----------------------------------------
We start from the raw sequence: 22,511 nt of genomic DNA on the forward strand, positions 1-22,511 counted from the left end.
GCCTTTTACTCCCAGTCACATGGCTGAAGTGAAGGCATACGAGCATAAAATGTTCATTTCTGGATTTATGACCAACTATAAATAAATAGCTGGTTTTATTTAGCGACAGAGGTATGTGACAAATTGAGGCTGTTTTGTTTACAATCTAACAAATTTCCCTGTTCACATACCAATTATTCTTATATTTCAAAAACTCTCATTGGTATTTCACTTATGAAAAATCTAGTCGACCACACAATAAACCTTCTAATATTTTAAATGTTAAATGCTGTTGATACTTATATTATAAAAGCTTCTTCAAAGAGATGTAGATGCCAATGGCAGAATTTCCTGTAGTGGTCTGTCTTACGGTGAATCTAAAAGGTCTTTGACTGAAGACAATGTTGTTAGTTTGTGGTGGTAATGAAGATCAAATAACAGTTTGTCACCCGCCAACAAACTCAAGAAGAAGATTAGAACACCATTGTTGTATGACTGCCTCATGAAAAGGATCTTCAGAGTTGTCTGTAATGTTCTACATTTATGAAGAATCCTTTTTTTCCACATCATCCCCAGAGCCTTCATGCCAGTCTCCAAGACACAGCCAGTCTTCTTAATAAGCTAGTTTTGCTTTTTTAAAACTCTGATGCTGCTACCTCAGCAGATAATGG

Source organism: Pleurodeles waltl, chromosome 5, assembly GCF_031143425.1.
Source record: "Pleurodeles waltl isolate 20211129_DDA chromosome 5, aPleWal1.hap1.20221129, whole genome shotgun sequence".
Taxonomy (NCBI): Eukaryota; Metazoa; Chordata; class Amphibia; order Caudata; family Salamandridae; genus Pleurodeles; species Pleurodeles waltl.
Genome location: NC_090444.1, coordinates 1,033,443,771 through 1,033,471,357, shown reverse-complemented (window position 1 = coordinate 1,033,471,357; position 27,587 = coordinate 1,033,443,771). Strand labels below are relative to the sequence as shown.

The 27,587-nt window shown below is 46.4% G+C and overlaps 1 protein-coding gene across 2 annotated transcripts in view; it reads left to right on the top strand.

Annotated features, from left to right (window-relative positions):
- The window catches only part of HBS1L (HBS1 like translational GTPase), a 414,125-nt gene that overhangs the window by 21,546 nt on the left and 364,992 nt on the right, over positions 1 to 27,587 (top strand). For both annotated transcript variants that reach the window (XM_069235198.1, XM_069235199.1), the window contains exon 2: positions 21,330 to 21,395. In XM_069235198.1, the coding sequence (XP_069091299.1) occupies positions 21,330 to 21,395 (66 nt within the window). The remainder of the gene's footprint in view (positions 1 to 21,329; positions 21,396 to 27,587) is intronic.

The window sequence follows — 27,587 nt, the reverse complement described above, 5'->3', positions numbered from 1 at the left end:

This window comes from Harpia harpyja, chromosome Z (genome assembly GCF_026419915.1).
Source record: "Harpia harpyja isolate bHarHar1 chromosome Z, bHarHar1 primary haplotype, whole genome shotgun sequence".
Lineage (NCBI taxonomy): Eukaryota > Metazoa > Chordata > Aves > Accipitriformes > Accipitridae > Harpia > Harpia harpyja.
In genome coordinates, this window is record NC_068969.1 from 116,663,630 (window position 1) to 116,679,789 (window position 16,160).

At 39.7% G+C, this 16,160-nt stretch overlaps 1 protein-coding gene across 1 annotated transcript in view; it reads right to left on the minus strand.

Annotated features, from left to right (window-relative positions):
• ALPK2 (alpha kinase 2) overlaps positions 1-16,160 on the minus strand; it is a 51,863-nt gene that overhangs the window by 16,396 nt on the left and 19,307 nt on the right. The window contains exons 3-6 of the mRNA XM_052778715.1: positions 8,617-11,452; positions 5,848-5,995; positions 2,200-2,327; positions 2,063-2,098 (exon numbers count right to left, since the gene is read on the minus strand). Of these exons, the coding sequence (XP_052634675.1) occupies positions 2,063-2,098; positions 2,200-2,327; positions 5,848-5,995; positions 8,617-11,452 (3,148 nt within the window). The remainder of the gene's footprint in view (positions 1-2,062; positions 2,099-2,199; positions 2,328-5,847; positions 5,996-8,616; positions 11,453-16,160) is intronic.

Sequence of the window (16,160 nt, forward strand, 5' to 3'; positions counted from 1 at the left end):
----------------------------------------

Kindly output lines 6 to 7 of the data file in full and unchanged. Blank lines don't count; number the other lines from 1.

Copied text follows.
Genome location: NC_090444.1, coordinates 1,033,443,771 through 1,033,471,357, shown reverse-complemented (window position 1 = coordinate 1,033,471,357; position 27,587 = coordinate 1,033,443,771). Strand labels below are relative to the sequence as shown.

The 27,587-nt window shown below is 46.4% G+C and overlaps 1 protein-coding gene across 2 annotated transcripts in view; it reads left to right on the top strand.